Rose: Hurricane Hugo made landfall in Myrtle Beach, South Carolina, and was supposed to come up the Shenandoah Valley. I was executive vice president then, and I was the one who was responsible for making the call on the weather. So I called down to Blacksburg and the power was already out there, it was raining hard and windy. Then I called down to Roanoke a little later and the storm had moved up there. Meanwhile it was blue skies and puffy clouds in Harrisonburg. So I went down to Dr. Carrier’s office and said, “Dr. Carrier, I know it’s nice out now, but I think we really need to close. We’ve got a lot of commuter students, a lot students riding the bus now. We probably need to get people home now.” I remember him spinning his chair around and looking outside and saying, “You’ve got to be kidding me.” And I said, “I’ve called Blacksburg and I’ve called Roanoke. I’ve checked the weather forecast, and it’s coming right up the valley.” So we made the call to close the university. Not 15 minutes after the news had been posted, the storm veered off to West Virginia and never came up the valley. I guess it was 4:00 or 4:30 that afternoon and everybody had gone home. But I was still in my office and my assistant was still in the office. And the call came that I was expecting. She said, “Dr. Carrier’s on the line.” So I picked it up and he didn’t say “hello” or “This is Ron” or anything. He just said, “I’m in the root cellar, can I come out now?” I said, “Yes sir, you can.” That’s just one of the many occasions when he used his sense of humor, but used it to make a point.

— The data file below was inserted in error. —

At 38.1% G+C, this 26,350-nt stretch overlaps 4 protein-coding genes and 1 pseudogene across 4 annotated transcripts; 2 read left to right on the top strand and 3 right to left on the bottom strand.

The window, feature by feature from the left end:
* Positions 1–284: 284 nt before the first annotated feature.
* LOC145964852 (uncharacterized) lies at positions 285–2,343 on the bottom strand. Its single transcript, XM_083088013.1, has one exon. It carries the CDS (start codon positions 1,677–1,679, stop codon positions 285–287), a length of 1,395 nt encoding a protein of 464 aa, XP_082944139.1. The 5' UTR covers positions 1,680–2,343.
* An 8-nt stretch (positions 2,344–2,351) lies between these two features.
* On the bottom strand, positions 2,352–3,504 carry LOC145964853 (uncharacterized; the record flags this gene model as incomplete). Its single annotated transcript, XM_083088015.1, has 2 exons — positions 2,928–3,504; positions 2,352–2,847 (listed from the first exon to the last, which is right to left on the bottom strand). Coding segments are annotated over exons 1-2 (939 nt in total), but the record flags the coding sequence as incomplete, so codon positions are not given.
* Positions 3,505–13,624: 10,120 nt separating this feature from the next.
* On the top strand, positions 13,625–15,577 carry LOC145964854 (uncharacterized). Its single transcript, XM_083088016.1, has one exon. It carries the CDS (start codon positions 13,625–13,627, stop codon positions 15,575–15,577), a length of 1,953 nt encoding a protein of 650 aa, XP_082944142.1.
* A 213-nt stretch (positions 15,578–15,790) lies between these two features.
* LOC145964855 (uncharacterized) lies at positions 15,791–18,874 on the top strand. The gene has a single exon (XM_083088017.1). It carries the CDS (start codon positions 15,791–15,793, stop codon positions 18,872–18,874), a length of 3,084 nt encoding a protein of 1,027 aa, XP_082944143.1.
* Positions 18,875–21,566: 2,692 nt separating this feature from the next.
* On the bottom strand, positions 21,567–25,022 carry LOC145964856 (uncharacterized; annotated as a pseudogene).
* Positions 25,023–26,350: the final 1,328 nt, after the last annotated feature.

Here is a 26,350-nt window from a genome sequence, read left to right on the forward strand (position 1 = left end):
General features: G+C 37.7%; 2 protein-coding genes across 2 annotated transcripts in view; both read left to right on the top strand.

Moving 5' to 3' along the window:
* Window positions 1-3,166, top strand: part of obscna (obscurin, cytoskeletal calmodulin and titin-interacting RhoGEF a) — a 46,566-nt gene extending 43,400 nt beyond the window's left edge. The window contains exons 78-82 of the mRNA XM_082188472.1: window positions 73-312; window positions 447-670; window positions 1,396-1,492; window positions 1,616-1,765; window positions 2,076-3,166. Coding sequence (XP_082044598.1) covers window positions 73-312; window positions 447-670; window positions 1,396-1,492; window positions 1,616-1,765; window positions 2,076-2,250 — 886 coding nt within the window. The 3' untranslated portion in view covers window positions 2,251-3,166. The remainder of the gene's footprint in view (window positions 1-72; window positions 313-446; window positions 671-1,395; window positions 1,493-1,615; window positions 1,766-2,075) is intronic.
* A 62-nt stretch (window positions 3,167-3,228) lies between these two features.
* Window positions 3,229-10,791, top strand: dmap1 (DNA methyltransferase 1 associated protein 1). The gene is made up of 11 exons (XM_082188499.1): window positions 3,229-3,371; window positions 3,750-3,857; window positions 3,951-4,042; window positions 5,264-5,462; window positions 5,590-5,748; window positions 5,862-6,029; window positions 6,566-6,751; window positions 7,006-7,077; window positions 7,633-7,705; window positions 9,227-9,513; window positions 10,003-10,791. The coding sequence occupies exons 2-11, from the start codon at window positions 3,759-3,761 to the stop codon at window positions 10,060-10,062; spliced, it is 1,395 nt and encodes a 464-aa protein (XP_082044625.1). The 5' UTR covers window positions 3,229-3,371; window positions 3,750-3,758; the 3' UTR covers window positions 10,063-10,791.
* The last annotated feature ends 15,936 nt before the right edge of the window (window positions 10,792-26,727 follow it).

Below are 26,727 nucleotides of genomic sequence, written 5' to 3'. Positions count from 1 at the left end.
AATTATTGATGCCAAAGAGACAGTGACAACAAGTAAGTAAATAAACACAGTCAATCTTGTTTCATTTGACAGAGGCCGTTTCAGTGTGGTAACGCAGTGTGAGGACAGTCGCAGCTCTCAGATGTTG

Published: Thursday, December 14, 2017

Last Updated: Thursday, March 1, 2018